Maybe we're being too picky.
After all, the U.S. Open has had many of the things we love about major golf. It has a classic course, Bethpage Black, that manages to be both beautiful and utterly diabolical in the way it treats even professional golfers. It has a rowdy crowd, whose cheers and taunts have kept the proceedings lively. And it has surprise stories, unknowns rising from obscurity and stealing a chance at their first major title.
Even with all of that, though, it's hard to escape the feeling that this U.S. Open has been pretty disappointing. This is coming from us; we spent almost all of our Sunday watching the Open, and we loved it. But the casual golf fans among us? They have to be tuning out.
The first symptom was the rain. Rain delayed much of the opening rounds, pushing round two to Saturday and round three to Sunday. Intermittently, the rain came and went, re-flooding the course and quickly suspending play. Tape delays ruled the day(s). Now, it's Monday, and many of the people who would have sat down to watch the final thrilling round of the tournament on Father's Day Sunday are back at work, stuck refreshing a gamecast on their computers, or trying to find a streaming feed somewhere out there on the Internet.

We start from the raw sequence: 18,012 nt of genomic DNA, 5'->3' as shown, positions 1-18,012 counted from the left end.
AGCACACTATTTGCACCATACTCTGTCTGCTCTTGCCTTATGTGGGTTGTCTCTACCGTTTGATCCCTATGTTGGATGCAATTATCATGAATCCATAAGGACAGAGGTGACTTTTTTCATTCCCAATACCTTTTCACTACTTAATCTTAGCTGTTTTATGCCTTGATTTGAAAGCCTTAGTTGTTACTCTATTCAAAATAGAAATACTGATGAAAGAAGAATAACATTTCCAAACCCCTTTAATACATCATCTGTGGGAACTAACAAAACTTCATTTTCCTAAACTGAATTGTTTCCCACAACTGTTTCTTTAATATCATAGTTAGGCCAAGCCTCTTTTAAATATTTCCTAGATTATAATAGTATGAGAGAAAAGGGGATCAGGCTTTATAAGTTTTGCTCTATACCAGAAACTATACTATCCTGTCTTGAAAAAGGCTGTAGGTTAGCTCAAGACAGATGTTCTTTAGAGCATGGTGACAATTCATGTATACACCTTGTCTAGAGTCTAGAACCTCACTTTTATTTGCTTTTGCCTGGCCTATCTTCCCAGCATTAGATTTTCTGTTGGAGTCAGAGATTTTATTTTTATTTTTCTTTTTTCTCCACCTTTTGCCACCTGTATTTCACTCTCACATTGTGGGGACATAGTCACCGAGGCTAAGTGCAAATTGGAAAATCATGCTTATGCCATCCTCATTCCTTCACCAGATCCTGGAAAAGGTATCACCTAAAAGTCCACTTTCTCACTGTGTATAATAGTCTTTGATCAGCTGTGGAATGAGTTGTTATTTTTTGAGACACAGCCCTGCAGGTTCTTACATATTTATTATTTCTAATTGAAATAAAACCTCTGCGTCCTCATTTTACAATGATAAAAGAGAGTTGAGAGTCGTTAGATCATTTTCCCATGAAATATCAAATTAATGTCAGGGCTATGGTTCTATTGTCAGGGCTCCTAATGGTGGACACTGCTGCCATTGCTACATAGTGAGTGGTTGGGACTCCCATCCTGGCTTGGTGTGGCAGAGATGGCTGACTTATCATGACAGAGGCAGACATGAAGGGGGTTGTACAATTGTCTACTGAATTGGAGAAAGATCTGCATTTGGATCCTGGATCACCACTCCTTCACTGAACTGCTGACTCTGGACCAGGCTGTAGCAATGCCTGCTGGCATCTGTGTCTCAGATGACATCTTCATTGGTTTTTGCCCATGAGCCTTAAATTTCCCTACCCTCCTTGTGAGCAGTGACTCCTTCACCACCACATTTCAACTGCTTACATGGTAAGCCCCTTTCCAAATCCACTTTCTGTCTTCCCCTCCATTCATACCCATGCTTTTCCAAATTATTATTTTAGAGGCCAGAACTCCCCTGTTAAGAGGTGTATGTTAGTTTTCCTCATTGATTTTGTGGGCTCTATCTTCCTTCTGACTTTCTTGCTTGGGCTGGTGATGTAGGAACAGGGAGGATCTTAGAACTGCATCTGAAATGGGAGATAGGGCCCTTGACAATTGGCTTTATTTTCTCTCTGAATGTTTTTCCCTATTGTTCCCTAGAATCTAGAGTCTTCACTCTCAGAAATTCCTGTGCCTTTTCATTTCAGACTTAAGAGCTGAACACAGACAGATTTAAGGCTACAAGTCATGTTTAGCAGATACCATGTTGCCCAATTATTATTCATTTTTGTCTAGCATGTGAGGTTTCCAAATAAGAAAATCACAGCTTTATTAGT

Then, of course, there are the players involved. Tiger Woods? Still playing, but behind much of the leaderboard. Phil Mickleson? Contending, but only barely. Instead, the final group consists of Lucas Glover and leader Ricky Barnes, two unknowns that have charged from nowhere to lead the tournament on its final day. Casual types rooting for a Tiger charge -- or a Phil win, given his wife's recently discovered breast cancer -- have been disappointed.
So it is that the 109th U.S. Open, typically so enjoyable an event, has become a bit of a bust. We can't complain about major golf. But we can feel a little like Bethpage had more to offer in 2009. Stupid rain.
Eamonn Brennan is a Chicago-based writer, editor and blogger. You can also read him at Yahoo! Sports, Mouthpiece Sports Blog, and Inside The Hall, or at his personal site, eamonnbrennan.com. Follow him on Twitter.